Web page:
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Your Reality Is Showing

Biter finds out what really happens when single women go to the highest bidder


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BITER WAS sincerely cynical about what type of vacuous drooling creeps might show up to a Bachelorette Auction and Hawaiian Luau at the King's Head Pub. But in the end, our disparaging mind-set was proven wrong. Lisa Slade, the self-proclaimed "Meddling Brit" who organizes such events to raise money for the Sudden Infant Death Syndrome (SIDS) Alliance, threw a groovy get-together, and all parties involved were good-hearted souls. Almost everybody decked themselves out in Hawaiian garb, and the drink specials included Blue Hawaiians and Hawaiian Orgasms. We waltzed in, ordered a beer and immediately accosted the DJ and demanded he play "Pearly Shells" by Don Ho. And he did.

Slade, who hosted a bachelor auction that we infiltrated last November, had never sold women before. And rather shockingly, no moral crusaders complained this time. "When I sell men, I get called a pimp," she said. "But when I sell women I get no complaints."

Here's the process: After placing leis around the necks of all the men, the bachelorettes lined up in the blistering sun on the outside deck of the King's Head Pub. One by one, the emcee explained who they were, their hobbies and interests. After that, they each answered a quick question, like, "What makes you cry?" or "How do you define romance?" Then the men in the audience bid on a date with the bachelorette. The highest bidder wins a gift certificate for a local restaurant and then exchanges phone numbers with the woman. He then writes out a check to the SIDS Alliance.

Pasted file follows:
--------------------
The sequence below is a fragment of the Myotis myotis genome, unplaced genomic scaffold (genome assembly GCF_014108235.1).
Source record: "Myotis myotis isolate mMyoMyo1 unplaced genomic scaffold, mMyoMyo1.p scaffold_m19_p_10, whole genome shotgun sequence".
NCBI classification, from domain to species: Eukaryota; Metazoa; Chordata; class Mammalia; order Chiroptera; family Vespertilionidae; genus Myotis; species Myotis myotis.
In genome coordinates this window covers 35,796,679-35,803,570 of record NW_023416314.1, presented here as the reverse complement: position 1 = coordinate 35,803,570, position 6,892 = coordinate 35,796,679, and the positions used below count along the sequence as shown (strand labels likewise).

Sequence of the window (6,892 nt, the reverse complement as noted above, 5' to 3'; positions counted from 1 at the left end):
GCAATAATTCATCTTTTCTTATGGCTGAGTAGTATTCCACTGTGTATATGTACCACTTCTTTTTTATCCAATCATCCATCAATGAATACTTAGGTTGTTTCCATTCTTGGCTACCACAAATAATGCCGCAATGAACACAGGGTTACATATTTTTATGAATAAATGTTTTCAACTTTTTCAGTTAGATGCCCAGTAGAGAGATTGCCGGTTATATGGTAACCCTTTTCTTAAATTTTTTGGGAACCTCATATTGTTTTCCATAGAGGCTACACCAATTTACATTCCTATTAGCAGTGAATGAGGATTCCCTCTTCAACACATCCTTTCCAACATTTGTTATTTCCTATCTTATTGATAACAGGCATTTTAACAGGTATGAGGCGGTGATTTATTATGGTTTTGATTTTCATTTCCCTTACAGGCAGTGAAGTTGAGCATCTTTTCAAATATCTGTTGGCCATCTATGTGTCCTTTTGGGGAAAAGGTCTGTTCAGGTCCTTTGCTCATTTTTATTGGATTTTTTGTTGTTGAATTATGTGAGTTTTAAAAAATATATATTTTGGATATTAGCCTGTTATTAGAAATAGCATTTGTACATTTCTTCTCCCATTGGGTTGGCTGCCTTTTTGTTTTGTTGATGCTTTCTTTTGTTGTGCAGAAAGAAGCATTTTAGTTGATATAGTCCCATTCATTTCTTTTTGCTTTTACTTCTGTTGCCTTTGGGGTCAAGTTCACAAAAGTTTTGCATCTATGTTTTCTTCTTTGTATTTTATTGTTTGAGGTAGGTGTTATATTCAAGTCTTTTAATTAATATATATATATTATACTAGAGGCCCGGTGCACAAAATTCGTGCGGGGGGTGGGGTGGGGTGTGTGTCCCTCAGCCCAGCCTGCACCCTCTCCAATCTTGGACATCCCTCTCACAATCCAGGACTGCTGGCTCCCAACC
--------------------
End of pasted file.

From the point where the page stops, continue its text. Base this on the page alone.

Biter asked if we could bid for all the bachelorettes at once, throw 'em in the back of a pickup truck and then take off down the road and claim the whole thing as a tax write-off, but we were denied.

As the show began, the auctioneer asked which guys were actually there to bid and not just watch. Most of the guys raised their hands, including us.

Bachelorette No. 1, Lina, said she liked playing with big dogs. We didn't want to hear the rest of that story. "What makes you cry?" the emcee asked her, and she answered, "When someone sacrifices his whole life for the better of humanity." Oh, dear. This made us recall the famous Charles Bukowski quote: "Humanity. You never had it from the beginning." Lina's highest bid was $55.

Bachelorette No. 2, a 24-year-old software engineer named Ha, said she could play pool better than most guys. She brought in a whopping $75 and, based on ambition alone, appeared to be well worth the dough.

Oddly enough, none of the women seemed embarrassed in the least about being auctioned off like slabs of meat. Bachelorette No. 12, Marie--whose interests, according to the program, were hiking, travel, reading, fine dining, science and attempting to cook--said she wanted a guy with all of his hair and all of his teeth. We definitely qualified, so we almost bid on Marie ourselves, but we chickened out and used the fact that we didn't have our checkbook with us as an excuse.

Now, it turns out that most of the bachelorettes brought friends with them to jack the bidding up. It seemed like everyone knew everyone else, and parts of the auction appeared to be rigged from the start, but it was a great party, well worth the $5 admission price. And $800 was raised for the SIDS Alliance. The King's Head staff even roasted a pig for a traditional Hawaiian luau. We accosted the DJ to play the Hawaiian war chant before we left.

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From the August 7-13, 2003 issue of Metro, Silicon Valley's Weekly Newspaper.

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